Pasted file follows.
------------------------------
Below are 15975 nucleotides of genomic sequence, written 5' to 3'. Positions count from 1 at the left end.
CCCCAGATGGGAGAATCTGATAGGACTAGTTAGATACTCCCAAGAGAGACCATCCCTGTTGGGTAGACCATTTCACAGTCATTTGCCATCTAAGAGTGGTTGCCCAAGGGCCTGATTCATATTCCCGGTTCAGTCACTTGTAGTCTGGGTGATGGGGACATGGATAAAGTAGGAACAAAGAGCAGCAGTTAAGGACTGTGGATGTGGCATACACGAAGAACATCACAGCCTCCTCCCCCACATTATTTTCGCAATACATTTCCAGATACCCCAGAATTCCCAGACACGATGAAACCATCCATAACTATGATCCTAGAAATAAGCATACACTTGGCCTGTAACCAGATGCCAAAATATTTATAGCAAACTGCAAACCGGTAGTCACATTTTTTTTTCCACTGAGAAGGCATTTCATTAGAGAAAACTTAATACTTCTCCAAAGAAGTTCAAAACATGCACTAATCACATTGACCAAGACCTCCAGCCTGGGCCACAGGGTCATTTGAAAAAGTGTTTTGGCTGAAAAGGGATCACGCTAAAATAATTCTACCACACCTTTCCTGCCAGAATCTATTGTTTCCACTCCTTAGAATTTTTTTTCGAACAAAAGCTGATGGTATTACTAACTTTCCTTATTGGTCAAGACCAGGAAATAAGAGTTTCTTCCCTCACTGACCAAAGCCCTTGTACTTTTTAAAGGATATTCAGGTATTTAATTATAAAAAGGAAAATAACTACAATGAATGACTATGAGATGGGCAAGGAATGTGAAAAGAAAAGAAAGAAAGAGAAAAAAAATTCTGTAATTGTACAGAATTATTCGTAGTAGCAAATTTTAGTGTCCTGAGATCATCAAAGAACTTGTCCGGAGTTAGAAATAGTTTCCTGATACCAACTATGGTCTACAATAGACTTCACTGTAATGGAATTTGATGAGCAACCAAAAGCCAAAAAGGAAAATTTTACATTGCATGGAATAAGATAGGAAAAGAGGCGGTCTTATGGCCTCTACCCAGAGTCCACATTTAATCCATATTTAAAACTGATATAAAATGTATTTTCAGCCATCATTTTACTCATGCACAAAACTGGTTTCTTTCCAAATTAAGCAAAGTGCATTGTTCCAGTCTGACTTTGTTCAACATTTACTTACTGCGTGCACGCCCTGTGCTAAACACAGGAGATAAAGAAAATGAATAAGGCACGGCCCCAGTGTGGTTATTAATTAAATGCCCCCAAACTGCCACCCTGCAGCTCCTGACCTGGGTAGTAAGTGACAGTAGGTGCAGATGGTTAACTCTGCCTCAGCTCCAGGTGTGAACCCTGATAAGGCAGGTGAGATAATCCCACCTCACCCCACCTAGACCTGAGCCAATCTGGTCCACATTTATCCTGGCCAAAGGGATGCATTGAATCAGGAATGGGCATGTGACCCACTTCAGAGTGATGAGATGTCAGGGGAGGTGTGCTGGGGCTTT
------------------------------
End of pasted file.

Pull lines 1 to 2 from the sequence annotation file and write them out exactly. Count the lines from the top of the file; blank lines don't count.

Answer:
Below are 15975 nucleotides of genomic sequence, written 5' to 3'. Positions count from 1 at the left end.
CCCCAGATGGGAGAATCTGATAGGACTAGTTAGATACTCCCAAGAGAGACCATCCCTGTTGGGTAGACCATTTCACAGTCATTTGCCATCTAAGAGTGGTTGCCCAAGGGCCTGATTCATATTCCCGGTTCAGTCACTTGTAGTCTGGGTGATGGGGACATGGATAAAGTAGGAACAAAGAGCAGCAGTTAAGGACTGTGGATGTGGCATACACGAAGAACATCACAGCCTCCTCCCCCACATTATTTTCGCAATACATTTCCAGATACCCCAGAATTCCCAGACACGATGAAACCATCCATAACTATGATCCTAGAAATAAGCATACACTTGGCCTGTAACCAGATGCCAAAATATTTATAGCAAACTGCAAACCGGTAGTCACATTTTTTTTTCCACTGAGAAGGCATTTCATTAGAGAAAACTTAATACTTCTCCAAAGAAGTTCAAAACATGCACTAATCACATTGACCAAGACCTCCAGCCTGGGCCACAGGGTCATTTGAAAAAGTGTTTTGGCTGAAAAGGGATCACGCTAAAATAATTCTACCACACCTTTCCTGCCAGAATCTATTGTTTCCACTCCTTAGAATTTTTTTTCGAACAAAAGCTGATGGTATTACTAACTTTCCTTATTGGTCAAGACCAGGAAATAAGAGTTTCTTCCCTCACTGACCAAAGCCCTTGTACTTTTTAAAGGATATTCAGGTATTTAATTATAAAAAGGAAAATAACTACAATGAATGACTATGAGATGGGCAAGGAATGTGAAAAGAAAAGAAAGAAAGAGAAAAAAAATTCTGTAATTGTACAGAATTATTCGTAGTAGCAAATTTTAGTGTCCTGAGATCATCAAAGAACTTGTCCGGAGTTAGAAATAGTTTCCTGATACCAACTATGGTCTACAATAGACTTCACTGTAATGGAATTTGATGAGCAACCAAAAGCCAAAAAGGAAAATTTTACATTGCATGGAATAAGATAGGAAAAGAGGCGGTCTTATGGCCTCTACCCAGAGTCCACATTTAATCCATATTTAAAACTGATATAAAATGTATTTTCAGCCATCATTTTACTCATGCACAAAACTGGTTTCTTTCCAAATTAAGCAAAGTGCATTGTTCCAGTCTGACTTTGTTCAACATTTACTTACTGCGTGCACGCCCTGTGCTAAACACAGGAGATAAAGAAAATGAATAAGGCACGGCCCCAGTGTGGTTATTAATTAAATGCCCCCAAACTGCCACCCTGCAGCTCCTGACCTGGGTAGTAAGTGACAGTAGGTGCAGATGGTTAACTCTGCCTCAGCTCCAGGTGTGAACCCTGATAAGGCAGGTGAGATAATCCCACCTCACCCCACCTAGACCTGAGCCAATCTGGTCCACATTTATCCTGGCCAAAGGGATGCATTGAATCAGGAATGGGCATGTGACCCACTTCAGAGTGATGAGATGTCAGGGGAGGTGTGCTGGGGCTTT